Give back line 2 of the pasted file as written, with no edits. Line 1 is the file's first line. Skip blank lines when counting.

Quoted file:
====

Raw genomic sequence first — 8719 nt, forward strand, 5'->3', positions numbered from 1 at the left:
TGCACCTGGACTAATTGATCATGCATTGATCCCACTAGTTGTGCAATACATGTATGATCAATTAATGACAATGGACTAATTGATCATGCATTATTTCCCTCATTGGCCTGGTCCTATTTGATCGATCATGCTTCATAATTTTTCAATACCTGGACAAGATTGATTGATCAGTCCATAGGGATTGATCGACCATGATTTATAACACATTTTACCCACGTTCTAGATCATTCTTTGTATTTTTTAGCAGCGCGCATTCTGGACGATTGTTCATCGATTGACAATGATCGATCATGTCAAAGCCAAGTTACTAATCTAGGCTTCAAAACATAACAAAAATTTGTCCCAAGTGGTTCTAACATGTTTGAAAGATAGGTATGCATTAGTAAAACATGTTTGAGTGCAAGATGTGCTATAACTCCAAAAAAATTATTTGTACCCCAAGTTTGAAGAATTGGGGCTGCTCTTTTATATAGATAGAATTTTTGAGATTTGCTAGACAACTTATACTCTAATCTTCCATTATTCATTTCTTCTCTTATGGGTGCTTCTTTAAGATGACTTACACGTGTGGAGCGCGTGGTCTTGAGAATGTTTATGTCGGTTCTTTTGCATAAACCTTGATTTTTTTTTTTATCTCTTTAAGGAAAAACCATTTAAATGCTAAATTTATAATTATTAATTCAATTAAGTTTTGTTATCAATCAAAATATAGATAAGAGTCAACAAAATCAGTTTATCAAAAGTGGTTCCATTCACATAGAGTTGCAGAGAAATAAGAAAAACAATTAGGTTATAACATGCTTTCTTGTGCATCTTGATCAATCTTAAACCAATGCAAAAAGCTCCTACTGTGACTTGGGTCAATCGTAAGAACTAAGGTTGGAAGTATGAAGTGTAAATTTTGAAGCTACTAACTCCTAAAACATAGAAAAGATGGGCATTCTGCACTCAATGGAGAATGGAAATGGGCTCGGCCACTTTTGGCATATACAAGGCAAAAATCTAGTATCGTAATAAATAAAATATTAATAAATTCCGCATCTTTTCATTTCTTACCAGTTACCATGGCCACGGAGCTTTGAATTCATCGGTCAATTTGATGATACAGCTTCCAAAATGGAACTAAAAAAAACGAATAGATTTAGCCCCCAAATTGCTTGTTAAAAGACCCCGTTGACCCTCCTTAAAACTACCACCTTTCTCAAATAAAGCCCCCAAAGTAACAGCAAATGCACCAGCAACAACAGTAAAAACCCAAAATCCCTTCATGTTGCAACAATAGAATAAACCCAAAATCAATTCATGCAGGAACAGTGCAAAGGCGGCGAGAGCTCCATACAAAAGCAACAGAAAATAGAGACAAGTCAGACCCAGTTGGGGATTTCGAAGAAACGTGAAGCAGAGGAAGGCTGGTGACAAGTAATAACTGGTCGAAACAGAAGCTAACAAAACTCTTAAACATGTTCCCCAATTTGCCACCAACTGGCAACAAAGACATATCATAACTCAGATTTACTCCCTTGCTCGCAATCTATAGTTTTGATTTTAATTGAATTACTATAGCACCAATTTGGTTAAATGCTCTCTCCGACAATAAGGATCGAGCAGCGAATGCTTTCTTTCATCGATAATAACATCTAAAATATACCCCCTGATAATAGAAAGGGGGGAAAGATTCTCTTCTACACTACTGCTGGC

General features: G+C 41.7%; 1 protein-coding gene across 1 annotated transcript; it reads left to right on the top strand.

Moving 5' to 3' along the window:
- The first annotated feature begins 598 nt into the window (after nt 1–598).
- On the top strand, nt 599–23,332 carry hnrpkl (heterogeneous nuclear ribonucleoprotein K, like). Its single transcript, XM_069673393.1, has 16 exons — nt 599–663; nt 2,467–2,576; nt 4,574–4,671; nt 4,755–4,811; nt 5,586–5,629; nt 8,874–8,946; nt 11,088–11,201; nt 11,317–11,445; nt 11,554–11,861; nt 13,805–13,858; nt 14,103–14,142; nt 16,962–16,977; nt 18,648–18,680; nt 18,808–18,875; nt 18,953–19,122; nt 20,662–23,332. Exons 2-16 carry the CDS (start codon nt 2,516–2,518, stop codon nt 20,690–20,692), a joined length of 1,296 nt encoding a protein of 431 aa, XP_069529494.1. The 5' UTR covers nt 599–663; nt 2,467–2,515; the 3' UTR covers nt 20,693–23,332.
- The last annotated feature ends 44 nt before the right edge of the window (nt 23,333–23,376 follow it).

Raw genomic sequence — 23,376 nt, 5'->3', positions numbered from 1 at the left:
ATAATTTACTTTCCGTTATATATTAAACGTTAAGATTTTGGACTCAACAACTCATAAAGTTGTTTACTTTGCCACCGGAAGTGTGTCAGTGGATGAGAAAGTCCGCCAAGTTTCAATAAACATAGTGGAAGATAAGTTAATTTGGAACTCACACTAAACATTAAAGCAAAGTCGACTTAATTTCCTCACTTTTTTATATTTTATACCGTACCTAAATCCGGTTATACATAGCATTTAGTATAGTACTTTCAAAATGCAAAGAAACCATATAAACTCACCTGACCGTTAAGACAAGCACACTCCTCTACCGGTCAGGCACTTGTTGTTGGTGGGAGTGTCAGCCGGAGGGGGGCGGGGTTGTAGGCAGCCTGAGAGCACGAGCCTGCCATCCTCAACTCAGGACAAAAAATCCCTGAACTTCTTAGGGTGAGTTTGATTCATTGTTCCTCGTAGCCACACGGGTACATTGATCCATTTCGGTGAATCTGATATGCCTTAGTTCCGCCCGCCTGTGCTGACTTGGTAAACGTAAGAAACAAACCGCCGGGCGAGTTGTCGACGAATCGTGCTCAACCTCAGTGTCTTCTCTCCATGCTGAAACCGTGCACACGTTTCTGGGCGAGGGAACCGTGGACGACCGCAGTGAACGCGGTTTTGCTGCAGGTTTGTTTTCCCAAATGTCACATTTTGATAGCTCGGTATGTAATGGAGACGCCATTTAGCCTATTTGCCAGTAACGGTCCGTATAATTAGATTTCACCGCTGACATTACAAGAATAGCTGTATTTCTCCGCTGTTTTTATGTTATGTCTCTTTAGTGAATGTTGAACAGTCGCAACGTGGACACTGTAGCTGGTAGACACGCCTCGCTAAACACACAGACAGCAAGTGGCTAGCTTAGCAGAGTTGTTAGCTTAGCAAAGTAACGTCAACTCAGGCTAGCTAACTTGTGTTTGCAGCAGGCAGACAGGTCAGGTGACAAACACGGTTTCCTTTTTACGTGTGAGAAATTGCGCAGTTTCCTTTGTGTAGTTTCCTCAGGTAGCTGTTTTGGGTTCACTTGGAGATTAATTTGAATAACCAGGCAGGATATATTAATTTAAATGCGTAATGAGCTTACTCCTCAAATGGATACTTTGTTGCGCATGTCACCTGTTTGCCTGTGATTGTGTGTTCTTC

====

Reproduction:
TGCACCTGGACTAATTGATCATGCATTGATCCCACTAGTTGTGCAATACATGTATGATCAATTAATGACAATGGACTAATTGATCATGCATTATTTCCCTCATTGGCCTGGTCCTATTTGATCGATCATGCTTCATAATTTTTCAATACCTGGACAAGATTGATTGATCAGTCCATAGGGATTGATCGACCATGATTTATAACACATTTTACCCACGTTCTAGATCATTCTTTGTATTTTTTAGCAGCGCGCATTCTGGACGATTGTTCATCGATTGACAATGATCGATCATGTCAAAGCCAAGTTACTAATCTAGGCTTCAAAACATAACAAAAATTTGTCCCAAGTGGTTCTAACATGTTTGAAAGATAGGTATGCATTAGTAAAACATGTTTGAGTGCAAGATGTGCTATAACTCCAAAAAAATTATTTGTACCCCAAGTTTGAAGAATTGGGGCTGCTCTTTTATATAGATAGAATTTTTGAGATTTGCTAGACAACTTATACTCTAATCTTCCATTATTCATTTCTTCTCTTATGGGTGCTTCTTTAAGATGACTTACACGTGTGGAGCGCGTGGTCTTGAGAATGTTTATGTCGGTTCTTTTGCATAAACCTTGATTTTTTTTTTTATCTCTTTAAGGAAAAACCATTTAAATGCTAAATTTATAATTATTAATTCAATTAAGTTTTGTTATCAATCAAAATATAGATAAGAGTCAACAAAATCAGTTTATCAAAAGTGGTTCCATTCACATAGAGTTGCAGAGAAATAAGAAAAACAATTAGGTTATAACATGCTTTCTTGTGCATCTTGATCAATCTTAAACCAATGCAAAAAGCTCCTACTGTGACTTGGGTCAATCGTAAGAACTAAGGTTGGAAGTATGAAGTGTAAATTTTGAAGCTACTAACTCCTAAAACATAGAAAAGATGGGCATTCTGCACTCAATGGAGAATGGAAATGGGCTCGGCCACTTTTGGCATATACAAGGCAAAAATCTAGTATCGTAATAAATAAAATATTAATAAATTCCGCATCTTTTCATTTCTTACCAGTTACCATGGCCACGGAGCTTTGAATTCATCGGTCAATTTGATGATACAGCTTCCAAAATGGAACTAAAAAAAACGAATAGATTTAGCCCCCAAATTGCTTGTTAAAAGACCCCGTTGACCCTCCTTAAAACTACCACCTTTCTCAAATAAAGCCCCCAAAGTAACAGCAAATGCACCAGCAACAACAGTAAAAACCCAAAATCCCTTCATGTTGCAACAATAGAATAAACCCAAAATCAATTCATGCAGGAACAGTGCAAAGGCGGCGAGAGCTCCATACAAAAGCAACAGAAAATAGAGACAAGTCAGACCCAGTTGGGGATTTCGAAGAAACGTGAAGCAGAGGAAGGCTGGTGACAAGTAATAACTGGTCGAAACAGAAGCTAACAAAACTCTTAAACATGTTCCCCAATTTGCCACCAACTGGCAACAAAGACATATCATAACTCAGATTTACTCCCTTGCTCGCAATCTATAGTTTTGATTTTAATTGAATTACTATAGCACCAATTTGGTTAAATGCTCTCTCCGACAATAAGGATCGAGCAGCGAATGCTTTCTTTCATCGATAATAACATCTAAAATATACCCCCTGATAATAGAAAGGGGGGAAAGATTCTCTTCTACACTACTGCTGGC